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Consider an infinite cylindrical pipe whose central axis we label .
We will begin by treating loss-less plane wave propagation in such a pipe.
The pressure on any plane perpendicular to is constant,
so the pressure is simply a function of and time, .
The wave equation is then ([40] p.107)

where the real part of is the physically observable pressure variation from the equilibrium atmospheric pressure value. is the complex amplitude of the forward travelling pressure wave (in the positive direction along ) with the absolute value being the peak pressure in the forward wave and the real part defining the wave's phase by setting the value of the pressure at . Similarly is the complex pressure amplitude for the backward travelling wave. is the wavenumber of the sinusoidal wave with the corresponding wavelength . is the angular frequency given by where is the frequency of the wave.

To verify that equation (2.2) is indeed a solution
we can substitute into equation (2.1) giving

(2.3) |

These pressure changes are compression waves; they correspond to changes in
the typical movements of gas molecules in the direction of
propagation. The motion of the molecules in the air may be
modelled by considering the motion of an ``acoustic particle'' large enough to
contain millions of molecules but small enough that the acoustic variables
are constant throughout its volume [40] p.99. To find the
volume velocity from the pressure we use the linear inviscid force equation
([40] p.104):

where is a unit vector along the direction etc. For plane waves the pressure varies only along the axis. The velocity is then a vector parallel to the axis. Like the pressure, the velocity will be sinusoidal with time dependence . Substituting equation (2.2) into equation (2.4) gives the component of the velocity as

We will see when we come to consider ducts of varying cross-section, that it is useful to deal with a quantity called the volume velocity, defined as where is the cross-sectional area of the pipe. The volume velocity is then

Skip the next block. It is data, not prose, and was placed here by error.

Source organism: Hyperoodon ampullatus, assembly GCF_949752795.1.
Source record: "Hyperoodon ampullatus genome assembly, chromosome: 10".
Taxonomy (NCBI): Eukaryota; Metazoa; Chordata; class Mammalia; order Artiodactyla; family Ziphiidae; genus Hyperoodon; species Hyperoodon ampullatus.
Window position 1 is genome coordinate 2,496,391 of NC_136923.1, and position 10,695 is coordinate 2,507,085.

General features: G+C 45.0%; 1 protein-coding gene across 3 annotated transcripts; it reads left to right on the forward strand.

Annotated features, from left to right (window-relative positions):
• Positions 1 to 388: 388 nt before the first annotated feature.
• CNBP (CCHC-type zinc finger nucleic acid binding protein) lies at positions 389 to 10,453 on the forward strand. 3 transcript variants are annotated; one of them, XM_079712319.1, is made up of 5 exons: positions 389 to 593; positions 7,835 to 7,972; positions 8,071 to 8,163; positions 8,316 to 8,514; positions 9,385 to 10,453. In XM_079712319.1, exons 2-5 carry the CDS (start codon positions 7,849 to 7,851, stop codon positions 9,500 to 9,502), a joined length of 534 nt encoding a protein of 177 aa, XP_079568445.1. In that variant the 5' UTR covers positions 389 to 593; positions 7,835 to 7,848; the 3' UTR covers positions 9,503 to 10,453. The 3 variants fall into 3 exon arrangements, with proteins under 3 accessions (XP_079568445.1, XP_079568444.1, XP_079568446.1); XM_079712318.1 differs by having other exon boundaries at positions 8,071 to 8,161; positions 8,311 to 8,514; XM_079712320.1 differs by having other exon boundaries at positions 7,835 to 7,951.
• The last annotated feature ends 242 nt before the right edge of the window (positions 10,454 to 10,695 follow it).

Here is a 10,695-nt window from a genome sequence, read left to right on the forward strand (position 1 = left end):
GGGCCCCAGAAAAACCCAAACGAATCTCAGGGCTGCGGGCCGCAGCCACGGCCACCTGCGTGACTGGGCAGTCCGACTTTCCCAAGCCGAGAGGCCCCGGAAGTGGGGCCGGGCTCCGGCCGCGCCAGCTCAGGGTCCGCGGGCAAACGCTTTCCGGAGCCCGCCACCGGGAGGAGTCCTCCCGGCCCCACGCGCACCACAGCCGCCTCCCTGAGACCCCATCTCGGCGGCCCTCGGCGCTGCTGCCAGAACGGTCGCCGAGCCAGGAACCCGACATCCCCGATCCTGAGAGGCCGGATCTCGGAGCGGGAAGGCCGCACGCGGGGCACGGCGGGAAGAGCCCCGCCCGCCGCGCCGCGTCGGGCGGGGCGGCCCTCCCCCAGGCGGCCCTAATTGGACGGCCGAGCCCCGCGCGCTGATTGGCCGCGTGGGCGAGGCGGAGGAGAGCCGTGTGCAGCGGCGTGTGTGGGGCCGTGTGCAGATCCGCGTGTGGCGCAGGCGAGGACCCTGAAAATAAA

The acoustic impedance is then defined as being the ratio of the
pressure and volume velocity. For forward travelling waves this is
the characteristic impedance, and for backward
travelling waves this is
where
kgm is the equilibrium density of air.
While the acoustic impedance of travelling plane waves is , the
acoustic impedance of the combination of forward and backward going waves
must be calculated from the ratio of the pressure and velocity
resulting from both:

(2.8) |

So far we have provided a formula for the volume velocity and impedance at any point in a duct of constant cross-section provided and (the complex amplitude of the forward and backward travelling pressure waves at ) are known. Our eventual aim is to be able to work out the acoustic variables at one end of a series of concentric cylinders from the acoustic variables at the other end. The first step is to be able to project acoustic variables down a cylindrical section from an arbitrary axis position. Consider the cylindrical pipe in figure 2.1. Two planes are defined: plane 1 is at and plane 0 is a distance to the left of this. We want to know how to project the acoustic variables from plane 1 to plane 0.

Labelling as the pressure on plane 0, by substituting the
coordinate of into (2.2) we get

Now the pressure on plane 0 can be found from and , the pressure and volume velocity on plane 1.

where . Similarly, for the volume velocity on plane 0, putting into (2.7) gives:

The impedance, on plane 0 can be obtained by dividing the pressure and volume velocity there:

(2.12) |

Notice that if a travelling wave is present at plane 1 in say the positive direction only we get and . Equation (2.13) then reduces to showing that the impedance is unchanged by projection along the cylinder. In general, however, the impedance will be changed by projection.

This thesis has moved to Jonathan Kemp Thesis at http://www.kempacoustics.com/thesis

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